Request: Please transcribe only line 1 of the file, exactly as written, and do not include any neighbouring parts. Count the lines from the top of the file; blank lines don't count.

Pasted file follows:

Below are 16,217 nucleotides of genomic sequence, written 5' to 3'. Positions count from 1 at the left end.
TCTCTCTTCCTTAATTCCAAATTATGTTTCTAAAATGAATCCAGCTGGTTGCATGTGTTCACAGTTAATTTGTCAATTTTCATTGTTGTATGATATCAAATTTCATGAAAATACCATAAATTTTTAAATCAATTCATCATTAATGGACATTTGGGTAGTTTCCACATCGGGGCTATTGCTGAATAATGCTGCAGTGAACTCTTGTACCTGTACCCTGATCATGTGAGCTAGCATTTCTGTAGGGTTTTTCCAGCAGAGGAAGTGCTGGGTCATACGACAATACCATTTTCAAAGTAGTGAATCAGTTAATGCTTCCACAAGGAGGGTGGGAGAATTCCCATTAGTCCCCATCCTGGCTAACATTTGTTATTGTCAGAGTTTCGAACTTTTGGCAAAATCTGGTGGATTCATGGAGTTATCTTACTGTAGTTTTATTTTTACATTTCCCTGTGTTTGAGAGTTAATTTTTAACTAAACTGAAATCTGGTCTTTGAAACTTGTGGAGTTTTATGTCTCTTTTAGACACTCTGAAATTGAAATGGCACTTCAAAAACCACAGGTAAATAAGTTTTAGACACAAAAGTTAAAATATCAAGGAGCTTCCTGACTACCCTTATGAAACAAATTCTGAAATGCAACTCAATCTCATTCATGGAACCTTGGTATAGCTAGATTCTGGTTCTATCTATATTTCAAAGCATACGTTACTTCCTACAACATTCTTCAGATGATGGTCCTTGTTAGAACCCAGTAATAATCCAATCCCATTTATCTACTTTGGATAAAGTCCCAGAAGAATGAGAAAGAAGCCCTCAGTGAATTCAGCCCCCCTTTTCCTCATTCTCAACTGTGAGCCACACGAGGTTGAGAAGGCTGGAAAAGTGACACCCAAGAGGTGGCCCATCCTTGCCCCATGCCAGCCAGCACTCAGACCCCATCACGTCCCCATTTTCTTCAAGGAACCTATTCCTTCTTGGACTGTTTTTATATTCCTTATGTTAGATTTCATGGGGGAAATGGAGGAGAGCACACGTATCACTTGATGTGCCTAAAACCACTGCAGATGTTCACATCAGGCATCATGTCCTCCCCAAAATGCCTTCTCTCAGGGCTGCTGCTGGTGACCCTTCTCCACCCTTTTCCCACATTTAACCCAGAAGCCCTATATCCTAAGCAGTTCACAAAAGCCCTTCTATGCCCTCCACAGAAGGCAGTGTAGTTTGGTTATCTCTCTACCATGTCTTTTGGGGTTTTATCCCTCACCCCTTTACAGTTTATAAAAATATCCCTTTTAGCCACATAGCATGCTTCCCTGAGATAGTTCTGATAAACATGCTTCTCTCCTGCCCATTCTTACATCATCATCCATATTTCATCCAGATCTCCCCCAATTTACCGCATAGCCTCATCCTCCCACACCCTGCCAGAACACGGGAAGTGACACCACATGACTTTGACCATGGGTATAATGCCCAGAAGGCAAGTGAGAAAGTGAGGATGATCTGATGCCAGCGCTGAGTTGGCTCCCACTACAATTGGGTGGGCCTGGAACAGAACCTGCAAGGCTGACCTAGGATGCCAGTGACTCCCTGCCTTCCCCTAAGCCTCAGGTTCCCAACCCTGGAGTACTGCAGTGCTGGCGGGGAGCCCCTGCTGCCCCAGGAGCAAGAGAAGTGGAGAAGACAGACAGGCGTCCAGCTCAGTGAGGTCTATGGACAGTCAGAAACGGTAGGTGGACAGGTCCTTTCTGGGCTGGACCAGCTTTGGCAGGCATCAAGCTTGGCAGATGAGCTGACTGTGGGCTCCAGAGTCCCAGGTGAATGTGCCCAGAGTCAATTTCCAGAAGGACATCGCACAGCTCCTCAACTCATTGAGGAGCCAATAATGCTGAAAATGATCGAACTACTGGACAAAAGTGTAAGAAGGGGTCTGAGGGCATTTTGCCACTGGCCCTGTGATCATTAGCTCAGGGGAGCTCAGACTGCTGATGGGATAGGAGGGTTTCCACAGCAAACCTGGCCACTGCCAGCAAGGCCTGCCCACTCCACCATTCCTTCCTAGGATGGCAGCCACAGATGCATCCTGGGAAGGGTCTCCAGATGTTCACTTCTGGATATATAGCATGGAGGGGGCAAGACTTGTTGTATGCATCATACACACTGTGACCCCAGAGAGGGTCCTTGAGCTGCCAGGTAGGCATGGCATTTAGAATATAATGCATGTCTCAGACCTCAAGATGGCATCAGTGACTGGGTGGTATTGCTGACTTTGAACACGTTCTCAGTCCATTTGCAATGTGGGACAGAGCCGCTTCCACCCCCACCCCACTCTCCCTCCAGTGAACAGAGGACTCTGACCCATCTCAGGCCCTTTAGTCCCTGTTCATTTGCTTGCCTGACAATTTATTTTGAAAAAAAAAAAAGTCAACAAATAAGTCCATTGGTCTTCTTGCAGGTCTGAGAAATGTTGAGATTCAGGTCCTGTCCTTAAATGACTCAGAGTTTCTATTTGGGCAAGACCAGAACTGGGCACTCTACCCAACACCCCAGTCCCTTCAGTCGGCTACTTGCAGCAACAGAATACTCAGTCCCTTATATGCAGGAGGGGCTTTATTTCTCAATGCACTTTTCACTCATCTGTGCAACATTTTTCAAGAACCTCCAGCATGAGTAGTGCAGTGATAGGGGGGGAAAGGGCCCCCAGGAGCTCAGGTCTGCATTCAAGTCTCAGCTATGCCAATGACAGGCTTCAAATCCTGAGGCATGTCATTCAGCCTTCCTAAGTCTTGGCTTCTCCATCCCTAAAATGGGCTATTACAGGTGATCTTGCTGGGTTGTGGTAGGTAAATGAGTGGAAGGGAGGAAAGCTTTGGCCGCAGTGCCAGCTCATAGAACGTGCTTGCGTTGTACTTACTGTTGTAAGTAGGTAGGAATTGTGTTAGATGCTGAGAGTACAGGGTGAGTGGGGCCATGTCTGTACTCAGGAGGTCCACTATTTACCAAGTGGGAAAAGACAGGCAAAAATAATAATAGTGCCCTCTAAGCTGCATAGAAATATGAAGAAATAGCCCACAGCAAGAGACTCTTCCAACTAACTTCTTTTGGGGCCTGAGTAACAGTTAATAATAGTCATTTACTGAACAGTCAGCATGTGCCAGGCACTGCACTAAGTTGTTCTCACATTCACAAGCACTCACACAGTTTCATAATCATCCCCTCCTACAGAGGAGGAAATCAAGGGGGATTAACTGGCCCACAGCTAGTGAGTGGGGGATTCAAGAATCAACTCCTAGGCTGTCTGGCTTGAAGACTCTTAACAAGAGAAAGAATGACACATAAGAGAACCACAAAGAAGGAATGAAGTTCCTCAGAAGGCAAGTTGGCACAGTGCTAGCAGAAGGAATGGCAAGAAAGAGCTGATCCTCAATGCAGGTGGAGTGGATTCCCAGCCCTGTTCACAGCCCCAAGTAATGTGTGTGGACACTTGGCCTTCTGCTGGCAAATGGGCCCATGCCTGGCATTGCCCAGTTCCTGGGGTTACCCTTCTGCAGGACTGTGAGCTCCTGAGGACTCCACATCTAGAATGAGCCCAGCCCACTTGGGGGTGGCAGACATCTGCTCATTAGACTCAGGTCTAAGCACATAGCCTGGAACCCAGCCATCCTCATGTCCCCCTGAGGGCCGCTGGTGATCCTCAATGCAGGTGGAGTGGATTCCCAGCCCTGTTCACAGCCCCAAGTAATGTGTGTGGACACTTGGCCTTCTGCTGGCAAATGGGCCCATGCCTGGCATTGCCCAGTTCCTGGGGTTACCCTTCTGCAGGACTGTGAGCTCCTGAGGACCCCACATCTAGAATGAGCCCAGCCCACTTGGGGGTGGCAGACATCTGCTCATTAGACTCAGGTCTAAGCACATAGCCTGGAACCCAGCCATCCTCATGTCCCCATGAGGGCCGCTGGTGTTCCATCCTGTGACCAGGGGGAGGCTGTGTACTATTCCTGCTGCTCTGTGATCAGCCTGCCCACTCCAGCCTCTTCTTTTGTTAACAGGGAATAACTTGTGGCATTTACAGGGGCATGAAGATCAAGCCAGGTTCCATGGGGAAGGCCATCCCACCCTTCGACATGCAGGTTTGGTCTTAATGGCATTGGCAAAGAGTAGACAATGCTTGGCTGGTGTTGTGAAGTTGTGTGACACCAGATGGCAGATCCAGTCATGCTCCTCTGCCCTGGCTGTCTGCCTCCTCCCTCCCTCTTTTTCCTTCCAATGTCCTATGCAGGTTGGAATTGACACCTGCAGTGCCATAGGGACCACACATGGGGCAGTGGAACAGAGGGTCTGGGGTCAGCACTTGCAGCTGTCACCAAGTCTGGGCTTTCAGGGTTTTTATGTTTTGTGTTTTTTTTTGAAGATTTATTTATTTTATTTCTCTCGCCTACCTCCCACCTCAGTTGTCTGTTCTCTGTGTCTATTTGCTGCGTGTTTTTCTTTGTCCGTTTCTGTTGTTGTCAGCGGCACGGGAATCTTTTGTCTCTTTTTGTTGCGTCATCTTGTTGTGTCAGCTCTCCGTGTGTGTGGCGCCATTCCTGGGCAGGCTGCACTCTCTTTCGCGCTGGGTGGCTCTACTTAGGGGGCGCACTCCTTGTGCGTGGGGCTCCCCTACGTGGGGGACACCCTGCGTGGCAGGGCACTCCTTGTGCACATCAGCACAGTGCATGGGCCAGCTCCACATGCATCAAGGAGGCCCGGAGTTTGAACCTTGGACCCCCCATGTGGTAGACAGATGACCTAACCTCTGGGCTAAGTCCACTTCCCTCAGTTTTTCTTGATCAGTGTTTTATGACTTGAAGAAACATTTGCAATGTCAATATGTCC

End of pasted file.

Below are 16,217 nucleotides of genomic sequence, written 5' to 3'. Positions count from 1 at the left end.